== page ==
– My fourth saint is Frank Player. You may remember Malinda Snow talk about Frank and her time at Canterbury. As the 11:15 usher captain, he made it a point to greet people. He asked your name and remembered to greet you after that. He really seemed to focus on younger saints. He made you really fell seen which was a wonderful way to start a church day!
Today, the Altar Guild has what I call “the Frank Player rule” to wipe down the offering plates between services because they get fingerprints at the nine and he wanted shiny offering plates for “his” service. Who knows what amazing long-term impacts you might have by warmly greeting someone or by making small suggestions on behalf of others!
– The fab 5th saint is Lynnelle Benson. Lynnelle was an artist who brought meditation to All Saints in the early 1980s. She was in my EFM group and did meditation for every…single… time that she lead the worship portion of our gathering. From Lynnelle, I learned that I am terrible at meditation and (mostly) hate it passionately, but I also learned to let others have their passions and allow them not to share mine - no matter how much I like them and wish they would play with me!
– My 6th saint is Sheila Ragsdale. As our EFM Leader, Sheila provided a wonderful example of creating a space and culture to share ideas and beliefs and not judge them.
The most memorable exercise we did during my 4 years of EFM was the night we took the Lord’s prayer and yellow highlighters to highlight the words or phrases we really believed, underlined the words that we sort of believed, and left alone the words that we were uncertain about or thought “uhmmmm….no….I don’t think so!” This group of 10 everyday All Saints’ parishioners responded to this exercise with everything from almost all highlighted to underlined Amen.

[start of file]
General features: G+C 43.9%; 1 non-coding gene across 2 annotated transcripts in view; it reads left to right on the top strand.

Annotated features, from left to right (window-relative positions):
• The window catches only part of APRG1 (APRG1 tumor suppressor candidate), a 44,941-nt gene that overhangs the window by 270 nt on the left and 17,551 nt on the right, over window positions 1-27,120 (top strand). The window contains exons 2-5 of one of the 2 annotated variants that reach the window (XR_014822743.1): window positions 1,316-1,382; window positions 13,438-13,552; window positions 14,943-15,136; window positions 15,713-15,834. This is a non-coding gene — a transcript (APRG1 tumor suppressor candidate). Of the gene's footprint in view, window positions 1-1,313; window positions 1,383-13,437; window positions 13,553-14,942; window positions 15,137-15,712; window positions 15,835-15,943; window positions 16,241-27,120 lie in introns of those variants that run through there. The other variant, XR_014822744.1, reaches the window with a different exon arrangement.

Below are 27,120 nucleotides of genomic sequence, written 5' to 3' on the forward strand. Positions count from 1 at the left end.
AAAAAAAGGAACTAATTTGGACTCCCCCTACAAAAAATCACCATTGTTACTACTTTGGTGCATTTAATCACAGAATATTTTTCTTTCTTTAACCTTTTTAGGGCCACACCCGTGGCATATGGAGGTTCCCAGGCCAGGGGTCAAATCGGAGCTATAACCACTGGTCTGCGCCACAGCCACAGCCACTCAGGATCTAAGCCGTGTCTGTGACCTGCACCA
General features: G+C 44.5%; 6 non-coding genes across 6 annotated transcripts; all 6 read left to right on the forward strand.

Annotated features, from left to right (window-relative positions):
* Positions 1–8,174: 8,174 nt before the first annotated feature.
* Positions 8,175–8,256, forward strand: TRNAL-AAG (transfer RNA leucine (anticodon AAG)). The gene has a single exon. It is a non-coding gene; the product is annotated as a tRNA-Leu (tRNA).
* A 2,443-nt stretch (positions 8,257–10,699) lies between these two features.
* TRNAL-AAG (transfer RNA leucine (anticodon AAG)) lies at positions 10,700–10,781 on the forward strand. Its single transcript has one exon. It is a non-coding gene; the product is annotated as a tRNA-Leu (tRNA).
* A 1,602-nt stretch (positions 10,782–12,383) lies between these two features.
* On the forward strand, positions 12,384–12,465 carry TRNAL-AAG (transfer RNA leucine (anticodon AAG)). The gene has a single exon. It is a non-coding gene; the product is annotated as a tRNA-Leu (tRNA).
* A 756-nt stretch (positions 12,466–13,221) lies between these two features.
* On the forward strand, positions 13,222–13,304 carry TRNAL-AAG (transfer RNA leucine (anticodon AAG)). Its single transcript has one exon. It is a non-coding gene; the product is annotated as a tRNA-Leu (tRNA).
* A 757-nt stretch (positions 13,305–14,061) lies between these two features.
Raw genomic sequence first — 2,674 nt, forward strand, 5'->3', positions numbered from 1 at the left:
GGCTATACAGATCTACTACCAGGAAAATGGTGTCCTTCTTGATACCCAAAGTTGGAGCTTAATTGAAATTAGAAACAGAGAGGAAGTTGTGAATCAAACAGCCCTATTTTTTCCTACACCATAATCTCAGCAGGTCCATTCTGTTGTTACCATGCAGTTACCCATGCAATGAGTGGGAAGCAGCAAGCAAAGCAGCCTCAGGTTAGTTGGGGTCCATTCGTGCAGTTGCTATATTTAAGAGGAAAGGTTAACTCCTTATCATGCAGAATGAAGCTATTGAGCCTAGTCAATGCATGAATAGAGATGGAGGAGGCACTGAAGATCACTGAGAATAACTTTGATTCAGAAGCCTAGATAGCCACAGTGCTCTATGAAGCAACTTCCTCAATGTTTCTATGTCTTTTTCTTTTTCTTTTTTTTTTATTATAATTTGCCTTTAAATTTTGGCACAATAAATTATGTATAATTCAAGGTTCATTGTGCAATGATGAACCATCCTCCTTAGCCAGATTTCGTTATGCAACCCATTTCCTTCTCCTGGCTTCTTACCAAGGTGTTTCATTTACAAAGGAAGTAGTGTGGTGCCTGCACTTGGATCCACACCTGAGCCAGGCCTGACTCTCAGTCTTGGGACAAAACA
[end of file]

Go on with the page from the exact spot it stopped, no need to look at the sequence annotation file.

That is when my love for All Saints’ reached a new level. My lesson was to really understand how different everyone is in their walk down the road of their faith and how that road can be steep and rocky, but just keep showing up with the hope that the path will smooth out!
I truly love our current invitation to Eucharist that recognizes “whoever you are, wherever you are on your journey, you are welcome at this table”.
– Last, but not least, please allow me to introduce a person I met at my very first Canterbury meeting. Teresa Morris greeted me and was quick to ask me to be involved – maybe leading up to be a lot more involved than I wanted or expected – which is how I astonishingly became chair of the Canterbury group after only being a member for 4 months and…oops….before I was actually confirmed in the Episcopal Church! After growing up Methodist with a splash of Baptist, I couldn’t figure out how to join without the “come on down” part of the service.
But from Teresa, I learned to be willing to ask others to play a role. Wonderfully, Teresa is still a dear friend and loves to confuse other people by telling them that I am her godmother - and I am - because she asked me to be when we were at Georgia Tech.
Teresa is also a godmother to my daughter and I’m godmother to her boys – are ya confused yet? Even after 40 years, Teresa remains a special friend of my heart.
So who knows what amazing journeys you might undertake if you ask - or - if you say Yes! when you are asked!
I appreciated our discussion about the lessons you have learned from your everyday Saints and look forward to talking with you again soon!